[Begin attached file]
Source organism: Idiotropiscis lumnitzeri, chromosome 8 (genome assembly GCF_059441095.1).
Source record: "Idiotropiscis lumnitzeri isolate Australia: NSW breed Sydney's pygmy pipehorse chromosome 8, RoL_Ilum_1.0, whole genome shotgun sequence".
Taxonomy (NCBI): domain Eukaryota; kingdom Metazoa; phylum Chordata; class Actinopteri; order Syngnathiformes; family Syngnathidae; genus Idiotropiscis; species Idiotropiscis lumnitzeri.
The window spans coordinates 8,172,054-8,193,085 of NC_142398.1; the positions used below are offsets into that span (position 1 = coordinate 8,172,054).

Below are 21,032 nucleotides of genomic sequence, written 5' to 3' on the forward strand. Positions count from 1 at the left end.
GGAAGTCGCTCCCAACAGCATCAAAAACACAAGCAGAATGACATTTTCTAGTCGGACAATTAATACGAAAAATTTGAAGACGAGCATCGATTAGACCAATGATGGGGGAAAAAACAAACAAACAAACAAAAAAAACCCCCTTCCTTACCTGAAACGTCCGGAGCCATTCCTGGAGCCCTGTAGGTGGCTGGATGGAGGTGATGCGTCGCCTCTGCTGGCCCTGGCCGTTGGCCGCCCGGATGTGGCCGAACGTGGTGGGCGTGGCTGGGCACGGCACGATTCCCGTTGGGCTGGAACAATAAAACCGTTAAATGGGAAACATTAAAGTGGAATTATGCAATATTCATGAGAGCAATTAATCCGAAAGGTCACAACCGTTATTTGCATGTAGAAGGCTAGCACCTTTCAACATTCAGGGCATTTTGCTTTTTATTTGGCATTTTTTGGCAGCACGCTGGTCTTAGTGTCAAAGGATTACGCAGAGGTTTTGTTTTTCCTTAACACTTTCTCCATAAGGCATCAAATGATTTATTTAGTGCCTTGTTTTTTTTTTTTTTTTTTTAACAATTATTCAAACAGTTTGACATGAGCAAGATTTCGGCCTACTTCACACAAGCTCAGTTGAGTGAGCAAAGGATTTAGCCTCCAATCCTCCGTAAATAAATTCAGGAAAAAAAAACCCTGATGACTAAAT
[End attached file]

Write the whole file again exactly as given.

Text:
Source organism: Idiotropiscis lumnitzeri, chromosome 8 (genome assembly GCF_059441095.1).
Source record: "Idiotropiscis lumnitzeri isolate Australia: NSW breed Sydney's pygmy pipehorse chromosome 8, RoL_Ilum_1.0, whole genome shotgun sequence".
Taxonomy (NCBI): domain Eukaryota; kingdom Metazoa; phylum Chordata; class Actinopteri; order Syngnathiformes; family Syngnathidae; genus Idiotropiscis; species Idiotropiscis lumnitzeri.
The window spans coordinates 8,172,054-8,193,085 of NC_142398.1; the positions used below are offsets into that span (position 1 = coordinate 8,172,054).

Below are 21,032 nucleotides of genomic sequence, written 5' to 3' on the forward strand. Positions count from 1 at the left end.
GGAAGTCGCTCCCAACAGCATCAAAAACACAAGCAGAATGACATTTTCTAGTCGGACAATTAATACGAAAAATTTGAAGACGAGCATCGATTAGACCAATGATGGGGGAAAAAACAAACAAACAAACAAAAAAAACCCCCTTCCTTACCTGAAACGTCCGGAGCCATTCCTGGAGCCCTGTAGGTGGCTGGATGGAGGTGATGCGTCGCCTCTGCTGGCCCTGGCCGTTGGCCGCCCGGATGTGGCCGAACGTGGTGGGCGTGGCTGGGCACGGCACGATTCCCGTTGGGCTGGAACAATAAAACCGTTAAATGGGAAACATTAAAGTGGAATTATGCAATATTCATGAGAGCAATTAATCCGAAAGGTCACAACCGTTATTTGCATGTAGAAGGCTAGCACCTTTCAACATTCAGGGCATTTTGCTTTTTATTTGGCATTTTTTGGCAGCACGCTGGTCTTAGTGTCAAAGGATTACGCAGAGGTTTTGTTTTTCCTTAACACTTTCTCCATAAGGCATCAAATGATTTATTTAGTGCCTTGTTTTTTTTTTTTTTTTTTTAACAATTATTCAAACAGTTTGACATGAGCAAGATTTCGGCCTACTTCACACAAGCTCAGTTGAGTGAGCAAAGGATTTAGCCTCCAATCCTCCGTAAATAAATTCAGGAAAAAAAAACCCTGATGACTAAAT